The number one reason people are in poverty – at least the thousands we serve each year – is birth. The poverty in our midst today is not due to people deciding not to work because they prefer to get assistance or because they are lazy or any other stereotype that comes from not knowing folks.
The fact that birth determines poverty at such a high rate makes it a crisis at the level of slavery 150 years ago, voting rights based on gender (100 years ago) and a lack of civil rights (50 years ago). It is that unfair and that in need of total eradication. Not a program with a 10% reduction goal. Or even a 50% reduction goal.
Who is it okay to leave in poverty? Whom do we say does not deserve to be helped out of it? If it is unfair for anyone to be in poverty, then it is unfair for every person. And the truth of it is we have the resources.
We have the resources to ensure that every low-income neighborhood is safe and secure so that residents can walk around at night and people can visit any time of day or night, and so that healthy and positive commerce can be set up everywhere.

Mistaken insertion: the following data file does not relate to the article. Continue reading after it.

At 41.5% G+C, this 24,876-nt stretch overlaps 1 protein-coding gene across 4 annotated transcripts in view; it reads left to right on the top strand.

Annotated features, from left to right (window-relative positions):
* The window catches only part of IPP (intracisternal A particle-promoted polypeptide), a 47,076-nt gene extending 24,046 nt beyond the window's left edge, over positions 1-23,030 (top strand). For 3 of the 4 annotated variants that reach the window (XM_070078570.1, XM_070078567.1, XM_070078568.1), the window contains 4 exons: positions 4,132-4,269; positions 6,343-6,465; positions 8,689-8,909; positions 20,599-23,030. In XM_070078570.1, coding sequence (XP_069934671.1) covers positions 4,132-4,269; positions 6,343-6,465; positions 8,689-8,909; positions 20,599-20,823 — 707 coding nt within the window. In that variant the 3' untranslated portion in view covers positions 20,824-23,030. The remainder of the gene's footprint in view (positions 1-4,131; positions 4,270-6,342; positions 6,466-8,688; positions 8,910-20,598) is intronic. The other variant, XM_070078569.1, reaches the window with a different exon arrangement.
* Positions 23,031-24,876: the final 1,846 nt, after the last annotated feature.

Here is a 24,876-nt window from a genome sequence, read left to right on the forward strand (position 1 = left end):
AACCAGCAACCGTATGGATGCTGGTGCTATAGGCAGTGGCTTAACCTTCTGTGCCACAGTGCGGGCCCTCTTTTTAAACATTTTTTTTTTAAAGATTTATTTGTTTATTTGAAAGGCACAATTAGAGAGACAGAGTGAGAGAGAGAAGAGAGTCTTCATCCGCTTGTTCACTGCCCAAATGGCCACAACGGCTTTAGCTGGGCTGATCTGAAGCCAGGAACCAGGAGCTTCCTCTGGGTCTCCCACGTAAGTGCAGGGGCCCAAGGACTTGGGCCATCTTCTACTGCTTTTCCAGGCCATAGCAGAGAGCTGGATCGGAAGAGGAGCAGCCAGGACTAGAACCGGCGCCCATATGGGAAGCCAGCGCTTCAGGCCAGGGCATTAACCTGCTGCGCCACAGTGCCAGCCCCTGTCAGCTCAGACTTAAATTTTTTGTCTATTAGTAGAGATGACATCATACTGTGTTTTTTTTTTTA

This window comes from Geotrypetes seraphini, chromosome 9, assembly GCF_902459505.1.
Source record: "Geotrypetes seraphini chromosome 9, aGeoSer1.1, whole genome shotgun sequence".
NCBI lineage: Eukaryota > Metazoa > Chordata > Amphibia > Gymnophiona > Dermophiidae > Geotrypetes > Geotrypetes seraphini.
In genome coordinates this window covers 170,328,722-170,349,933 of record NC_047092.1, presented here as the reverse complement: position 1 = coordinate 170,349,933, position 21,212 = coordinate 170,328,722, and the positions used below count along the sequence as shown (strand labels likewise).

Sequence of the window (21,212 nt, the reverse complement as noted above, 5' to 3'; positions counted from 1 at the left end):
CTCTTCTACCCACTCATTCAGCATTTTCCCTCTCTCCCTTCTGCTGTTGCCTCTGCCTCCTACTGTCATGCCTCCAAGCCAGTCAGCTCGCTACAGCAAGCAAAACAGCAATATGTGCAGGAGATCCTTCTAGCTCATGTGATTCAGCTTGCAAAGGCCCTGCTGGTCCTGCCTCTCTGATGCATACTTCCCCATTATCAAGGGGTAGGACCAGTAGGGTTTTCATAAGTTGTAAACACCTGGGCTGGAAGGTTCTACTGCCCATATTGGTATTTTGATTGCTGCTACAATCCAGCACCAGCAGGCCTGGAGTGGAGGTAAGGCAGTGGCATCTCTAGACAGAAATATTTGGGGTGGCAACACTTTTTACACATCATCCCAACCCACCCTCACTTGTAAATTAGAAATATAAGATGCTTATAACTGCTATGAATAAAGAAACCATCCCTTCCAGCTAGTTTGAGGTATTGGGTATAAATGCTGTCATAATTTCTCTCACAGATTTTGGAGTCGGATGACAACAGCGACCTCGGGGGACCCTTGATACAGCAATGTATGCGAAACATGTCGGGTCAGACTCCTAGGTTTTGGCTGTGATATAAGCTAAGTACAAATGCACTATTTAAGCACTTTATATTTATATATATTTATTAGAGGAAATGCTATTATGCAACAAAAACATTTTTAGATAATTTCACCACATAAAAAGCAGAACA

We have the resources to ensure that everyone has quality housing. Certainly there is enough furniture and home goods, paint and painters, and every other type of professional – from construction to counseling. We have the mental health counselors and support personnel to ensure that every person who gets the housing gets the support they may need for next steps or just for permanent stability. And we know there are enough vacant units, so the housing issue is a no-brainer if our priority is clear.
We have the resources to ensure that every child and adult has access to education and advancement opportunities. I see thousands of people – from college students to corporate execs – chomping at the bit to help make this happen.
We have the resources to provide long-term support to people rising out of poverty – for as long as they need it. Heck, when we focus on all these areas and engage, we are all gonna see how fulfilling this all can be.
I went to college for one reason: four people in my life made me do it. Parents, a brother, and a coach. They didn’t ask me if I wanted to go to college. They saw I needed motivation and direction, and they forced me to apply and pursue it; they even picked my school. I remember resenting just a bit that they were as forceful as they were, but I soon saw that this is called support. And every kid I meet when his or her family comes here to get basic need items would love this type of support. You can be this support – to adults, children – to whomever life leads you. As long as you are open to it, by the way, life will lead you to someone – or to some family. A Wider Circle will certainly be happy to make a connection for you if you wish.
So, what if we invest with our time, stuff, skills, and money in people whom have never had others give them a real chance? Never mind second chances, what if we gave them a first chance?